4 Difficult Customers and How to Handle Them

weathervane

When trying to author documents, certain customers can make the job just a tad more difficult. When the naysayer strikes, what’s a writer to do? Here, we break down just a few difficult customers and how to handle them when they affect your projects.

The Nitpicker

Definition: The Nitpicker always has a critique or change to a document. They seek out and highlight the minutest changes no matter how many passes they’ve had to look at the document. (Do they enjoy doing this?)

Symptoms: Changing their own edits, swapping synonyms out for your word choices, and always needing one last edit before finalizing.

Approach: Anticipate their patterns. What changes are they most likely to go for? Try to hit most of them before it hits their desk. And, when all else fails, apply their changes. In the end, it’s their document and they have to be happy with it.

Mr. Deadline

Definition: Mr. Deadline needs this document, and he’ll let you know it. From the very beginning, he’ll make the deadline very clear. Throughout the process, he’ll check in to make sure that everything is running on time.

Symptoms: Daily emails asking about your progress, consistently checking on feasibility of the deadline, and expressing concerns when you’re assigned additional work.

Approach: Beat Mr. Deadline at his own game. Let him know he’ll receive daily emails on your progress and an update on the deadline feasibility. Offer to hold meetings to discuss the project in person if necessary. Being proactive will give him what he wants on your schedule, rather than his.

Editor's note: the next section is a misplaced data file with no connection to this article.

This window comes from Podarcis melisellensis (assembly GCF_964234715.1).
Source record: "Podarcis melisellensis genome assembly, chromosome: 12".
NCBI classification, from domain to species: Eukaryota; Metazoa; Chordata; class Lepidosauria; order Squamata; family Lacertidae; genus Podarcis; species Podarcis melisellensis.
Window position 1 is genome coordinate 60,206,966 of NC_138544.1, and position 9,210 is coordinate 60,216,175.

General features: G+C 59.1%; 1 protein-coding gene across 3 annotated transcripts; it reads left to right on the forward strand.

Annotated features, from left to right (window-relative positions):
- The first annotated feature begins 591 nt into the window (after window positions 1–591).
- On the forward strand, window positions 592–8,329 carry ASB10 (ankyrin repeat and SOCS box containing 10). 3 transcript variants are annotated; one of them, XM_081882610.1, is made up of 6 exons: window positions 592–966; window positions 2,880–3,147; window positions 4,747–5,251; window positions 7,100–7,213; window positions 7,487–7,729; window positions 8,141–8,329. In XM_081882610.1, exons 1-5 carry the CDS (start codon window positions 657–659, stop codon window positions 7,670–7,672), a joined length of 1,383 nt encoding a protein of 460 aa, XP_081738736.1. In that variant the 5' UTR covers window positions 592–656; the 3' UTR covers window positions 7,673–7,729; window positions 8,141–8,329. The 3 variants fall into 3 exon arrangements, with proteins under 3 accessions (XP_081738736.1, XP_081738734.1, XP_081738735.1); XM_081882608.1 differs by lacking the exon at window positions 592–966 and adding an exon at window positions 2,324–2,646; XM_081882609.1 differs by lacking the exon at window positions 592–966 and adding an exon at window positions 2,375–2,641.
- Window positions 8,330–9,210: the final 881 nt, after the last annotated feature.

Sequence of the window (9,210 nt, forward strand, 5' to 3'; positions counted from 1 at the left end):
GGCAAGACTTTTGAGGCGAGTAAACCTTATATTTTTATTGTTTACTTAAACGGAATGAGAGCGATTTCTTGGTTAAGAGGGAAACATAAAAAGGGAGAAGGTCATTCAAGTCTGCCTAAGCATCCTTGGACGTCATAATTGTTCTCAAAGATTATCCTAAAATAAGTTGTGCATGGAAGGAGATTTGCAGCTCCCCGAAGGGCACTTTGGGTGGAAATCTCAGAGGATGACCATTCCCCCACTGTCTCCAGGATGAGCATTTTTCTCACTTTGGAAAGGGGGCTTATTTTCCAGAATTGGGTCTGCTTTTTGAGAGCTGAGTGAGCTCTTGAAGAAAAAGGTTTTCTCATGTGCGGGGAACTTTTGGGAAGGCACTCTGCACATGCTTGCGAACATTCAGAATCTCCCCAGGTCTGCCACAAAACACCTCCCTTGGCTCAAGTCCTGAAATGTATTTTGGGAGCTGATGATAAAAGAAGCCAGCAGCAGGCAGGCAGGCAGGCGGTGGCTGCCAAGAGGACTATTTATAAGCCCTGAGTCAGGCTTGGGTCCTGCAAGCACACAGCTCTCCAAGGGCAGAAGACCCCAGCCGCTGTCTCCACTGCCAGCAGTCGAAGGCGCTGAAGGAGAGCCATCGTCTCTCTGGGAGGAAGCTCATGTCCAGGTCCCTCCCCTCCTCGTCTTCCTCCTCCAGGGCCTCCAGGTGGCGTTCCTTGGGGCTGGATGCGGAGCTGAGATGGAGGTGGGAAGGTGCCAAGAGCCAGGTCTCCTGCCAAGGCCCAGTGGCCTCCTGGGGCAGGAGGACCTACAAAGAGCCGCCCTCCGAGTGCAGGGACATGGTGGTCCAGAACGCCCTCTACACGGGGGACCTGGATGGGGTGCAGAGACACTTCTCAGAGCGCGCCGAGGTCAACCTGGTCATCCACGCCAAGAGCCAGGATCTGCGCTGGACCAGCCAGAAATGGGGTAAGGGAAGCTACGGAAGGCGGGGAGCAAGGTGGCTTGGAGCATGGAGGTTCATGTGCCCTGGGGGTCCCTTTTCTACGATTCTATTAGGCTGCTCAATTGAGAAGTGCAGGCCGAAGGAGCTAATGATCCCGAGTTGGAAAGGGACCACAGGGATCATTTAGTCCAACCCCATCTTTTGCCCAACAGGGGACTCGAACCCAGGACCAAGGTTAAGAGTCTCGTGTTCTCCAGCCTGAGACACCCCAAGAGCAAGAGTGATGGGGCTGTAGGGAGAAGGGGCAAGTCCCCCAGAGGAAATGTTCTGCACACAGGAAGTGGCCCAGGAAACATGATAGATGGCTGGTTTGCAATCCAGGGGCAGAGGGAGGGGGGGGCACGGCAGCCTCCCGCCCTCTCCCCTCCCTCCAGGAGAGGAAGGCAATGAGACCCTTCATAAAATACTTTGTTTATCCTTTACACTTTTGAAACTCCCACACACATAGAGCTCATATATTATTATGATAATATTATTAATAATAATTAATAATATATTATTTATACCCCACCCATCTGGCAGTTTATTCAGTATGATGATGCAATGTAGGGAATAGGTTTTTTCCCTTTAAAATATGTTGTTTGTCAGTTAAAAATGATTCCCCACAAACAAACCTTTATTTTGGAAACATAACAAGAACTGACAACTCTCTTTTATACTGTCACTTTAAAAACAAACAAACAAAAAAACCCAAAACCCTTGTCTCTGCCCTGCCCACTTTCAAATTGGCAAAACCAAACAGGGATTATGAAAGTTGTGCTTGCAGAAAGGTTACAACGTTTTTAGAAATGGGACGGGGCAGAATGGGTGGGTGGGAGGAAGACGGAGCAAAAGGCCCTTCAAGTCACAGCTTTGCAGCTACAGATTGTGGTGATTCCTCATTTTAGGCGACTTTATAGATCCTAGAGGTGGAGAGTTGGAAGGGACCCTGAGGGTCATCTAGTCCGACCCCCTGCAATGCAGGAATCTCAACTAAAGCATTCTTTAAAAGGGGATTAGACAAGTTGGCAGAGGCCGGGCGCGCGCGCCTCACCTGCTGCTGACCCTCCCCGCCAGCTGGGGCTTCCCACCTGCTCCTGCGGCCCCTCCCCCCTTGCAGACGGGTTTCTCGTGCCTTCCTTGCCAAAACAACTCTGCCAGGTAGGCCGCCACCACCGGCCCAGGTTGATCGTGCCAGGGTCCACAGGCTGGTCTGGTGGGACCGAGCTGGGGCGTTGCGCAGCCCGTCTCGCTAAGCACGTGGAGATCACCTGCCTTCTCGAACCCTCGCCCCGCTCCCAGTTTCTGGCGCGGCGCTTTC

The Weathervane

Definition: The Weathervane goes whichever way the wind blows (so much so that this project has no resemblance to the original assignment).

Symptoms: “I was thinking about this…,” “The CEO really wants us to focus on…,” and “Wouldn’t it be great if…”

Approach: Take the changes in stride. Again, the end product is for the customer and needs to meet their expectations. Be communicative about the scope changes before abandoning previous objectives (e.g., “So we’re no longer going to…”). Also, let the customer know how the changes will affect the deadline.

Ms. Do-It-Myself

Definition: Wasn’t this your writing assignment? She doesn’t think so.

Symptoms: Writing sections of the document, rewriting your sections, and completing the assignment without you.

Approach: If they want to do the leg work, who are you to complain? Keep up contact and communication though. Polish their work and provide feedback to make sure the final product still makes the grade.

About the Author
Greta Boller is a technical writer located in the Washington, D.C. area. For more information, please visit .

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